Considering now FIGS. 3a-3e, the logic flow of a test process according to an embodiment of the invention is represented with a method 300. The method begins at the black start circle 302 in the swim-lane of the automation server. Passing to block 304, a selected test case is started with the corresponding thread. The method then verifies at block 306 whether the execution of the test case is conditioned by any dependency. If so, the method loops at block 306 until all the dependencies of the test case are satisfied. As soon as the prerequisite test cases (if any) have been completed, the flow of activity descends into block 308. For each instruction of the test case (starting from the first one), the test client on which the instruction must be executed is identified. Continuing to block 310, the method enters an idle loop, which is exited as soon as the test client can be accessed. As a result, the test client is locked at block 311.

Proceeding to block 312, the instruction is then interpreted. If the instruction consists of a condition that is used to synchronize the execution of the test case, the method waits for the corresponding event at block 314. Conversely, the automation server at block 316 calls the service handler on the automation agent of the test client (passing the name of the desired service and any parameter). In response thereto, the flow of activity branches at block 318 (in the swim-lane of the automation agent) according to the type of service. Particularly, if the service consists of the request of opening a new web page the blocks 320-358 are executed, whereas if the service consists of the request of submitting a command on a web page already available the block 360 is executed; in both cases, the method then passes to block 362 (described in the following).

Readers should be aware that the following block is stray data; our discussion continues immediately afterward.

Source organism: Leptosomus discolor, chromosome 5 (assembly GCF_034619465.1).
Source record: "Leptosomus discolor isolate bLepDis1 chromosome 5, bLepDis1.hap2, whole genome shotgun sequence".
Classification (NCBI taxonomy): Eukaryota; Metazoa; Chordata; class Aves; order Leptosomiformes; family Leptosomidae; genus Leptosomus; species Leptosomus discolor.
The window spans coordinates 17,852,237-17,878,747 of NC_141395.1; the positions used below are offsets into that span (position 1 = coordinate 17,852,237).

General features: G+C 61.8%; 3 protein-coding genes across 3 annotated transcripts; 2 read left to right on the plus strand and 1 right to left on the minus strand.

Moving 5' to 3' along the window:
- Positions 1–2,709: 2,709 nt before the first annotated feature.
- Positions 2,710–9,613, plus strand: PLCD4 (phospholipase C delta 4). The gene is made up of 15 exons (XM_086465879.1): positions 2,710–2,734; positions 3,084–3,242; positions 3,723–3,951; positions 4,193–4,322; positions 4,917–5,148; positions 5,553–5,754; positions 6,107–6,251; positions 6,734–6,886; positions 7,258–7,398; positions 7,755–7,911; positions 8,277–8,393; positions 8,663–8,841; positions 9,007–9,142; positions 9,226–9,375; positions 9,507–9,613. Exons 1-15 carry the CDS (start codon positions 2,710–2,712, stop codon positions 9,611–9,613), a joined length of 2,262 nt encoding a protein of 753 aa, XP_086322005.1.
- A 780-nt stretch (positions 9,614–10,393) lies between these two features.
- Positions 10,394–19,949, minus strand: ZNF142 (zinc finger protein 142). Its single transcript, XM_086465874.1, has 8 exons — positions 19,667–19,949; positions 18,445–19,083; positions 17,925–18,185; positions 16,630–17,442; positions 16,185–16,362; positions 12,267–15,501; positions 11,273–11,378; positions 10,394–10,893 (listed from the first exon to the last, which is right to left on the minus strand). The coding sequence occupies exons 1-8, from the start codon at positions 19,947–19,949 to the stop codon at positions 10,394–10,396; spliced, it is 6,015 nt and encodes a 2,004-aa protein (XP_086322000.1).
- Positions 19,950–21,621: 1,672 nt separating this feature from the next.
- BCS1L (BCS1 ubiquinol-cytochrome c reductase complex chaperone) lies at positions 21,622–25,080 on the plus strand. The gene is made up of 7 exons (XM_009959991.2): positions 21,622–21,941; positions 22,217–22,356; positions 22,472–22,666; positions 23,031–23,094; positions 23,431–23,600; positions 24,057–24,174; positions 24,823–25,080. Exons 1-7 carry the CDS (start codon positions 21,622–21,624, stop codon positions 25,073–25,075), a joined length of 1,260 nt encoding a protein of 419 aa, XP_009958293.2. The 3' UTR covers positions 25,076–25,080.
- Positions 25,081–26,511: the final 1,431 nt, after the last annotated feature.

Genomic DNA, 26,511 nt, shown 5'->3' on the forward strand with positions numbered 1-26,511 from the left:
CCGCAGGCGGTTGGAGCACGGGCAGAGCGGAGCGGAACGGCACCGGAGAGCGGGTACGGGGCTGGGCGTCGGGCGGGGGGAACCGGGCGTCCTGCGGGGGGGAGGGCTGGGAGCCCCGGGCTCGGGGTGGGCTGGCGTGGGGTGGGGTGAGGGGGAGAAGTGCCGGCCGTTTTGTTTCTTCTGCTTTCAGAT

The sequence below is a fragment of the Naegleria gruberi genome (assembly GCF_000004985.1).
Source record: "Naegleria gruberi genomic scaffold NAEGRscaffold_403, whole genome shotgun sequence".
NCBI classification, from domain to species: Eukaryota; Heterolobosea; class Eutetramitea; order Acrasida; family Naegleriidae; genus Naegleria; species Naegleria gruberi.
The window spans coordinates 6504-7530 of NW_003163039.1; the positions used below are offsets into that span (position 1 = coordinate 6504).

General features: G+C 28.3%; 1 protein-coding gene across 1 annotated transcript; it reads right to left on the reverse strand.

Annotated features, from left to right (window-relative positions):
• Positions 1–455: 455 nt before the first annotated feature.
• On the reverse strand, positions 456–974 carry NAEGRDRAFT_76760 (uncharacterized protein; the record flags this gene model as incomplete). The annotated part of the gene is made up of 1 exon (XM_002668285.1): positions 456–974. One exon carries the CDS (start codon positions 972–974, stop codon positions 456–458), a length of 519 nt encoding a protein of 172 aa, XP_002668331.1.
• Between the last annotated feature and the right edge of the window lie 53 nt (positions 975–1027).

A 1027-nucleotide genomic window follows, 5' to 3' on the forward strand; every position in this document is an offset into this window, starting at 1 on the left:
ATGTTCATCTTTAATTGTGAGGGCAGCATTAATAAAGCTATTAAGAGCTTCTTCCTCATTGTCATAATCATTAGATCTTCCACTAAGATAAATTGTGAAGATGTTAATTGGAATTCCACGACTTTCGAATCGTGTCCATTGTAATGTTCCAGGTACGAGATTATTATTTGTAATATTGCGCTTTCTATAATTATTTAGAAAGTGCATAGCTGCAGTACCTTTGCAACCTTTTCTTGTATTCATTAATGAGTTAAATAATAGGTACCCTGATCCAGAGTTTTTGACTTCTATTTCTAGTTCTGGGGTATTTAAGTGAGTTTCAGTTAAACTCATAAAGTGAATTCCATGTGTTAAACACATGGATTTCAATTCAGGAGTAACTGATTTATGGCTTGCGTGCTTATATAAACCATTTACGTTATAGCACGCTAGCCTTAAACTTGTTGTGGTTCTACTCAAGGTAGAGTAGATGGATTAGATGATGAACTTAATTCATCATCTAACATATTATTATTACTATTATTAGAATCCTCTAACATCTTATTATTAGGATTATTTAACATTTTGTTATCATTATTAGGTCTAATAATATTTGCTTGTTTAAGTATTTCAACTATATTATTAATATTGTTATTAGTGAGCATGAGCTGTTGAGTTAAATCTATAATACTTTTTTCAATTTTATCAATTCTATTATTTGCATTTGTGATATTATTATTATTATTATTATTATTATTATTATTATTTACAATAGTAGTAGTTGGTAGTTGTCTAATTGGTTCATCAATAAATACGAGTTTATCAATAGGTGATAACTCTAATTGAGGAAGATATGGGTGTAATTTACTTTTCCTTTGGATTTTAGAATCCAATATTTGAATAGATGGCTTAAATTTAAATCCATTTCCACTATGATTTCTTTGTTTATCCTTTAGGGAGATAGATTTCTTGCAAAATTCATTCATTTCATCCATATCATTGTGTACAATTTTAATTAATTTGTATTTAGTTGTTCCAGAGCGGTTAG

Considering in particular block 320 (new web page), the automation agent updates the opening request to as to identify itself as a web proxy for the browser. Particularly, the opening request specifies the desired web page through its URL (Uniform Resource Locator). The URL consists of the name of the protocol to be used to access the web page, the address of the test server wherein the web page is stored, and a pathname of the web page specifying its location on the test server. For example, a web page “myPage” on the test server “myServer”, which is accessed using the Hypertext Transfer Protocol (HTTP) will be identified by the following URL: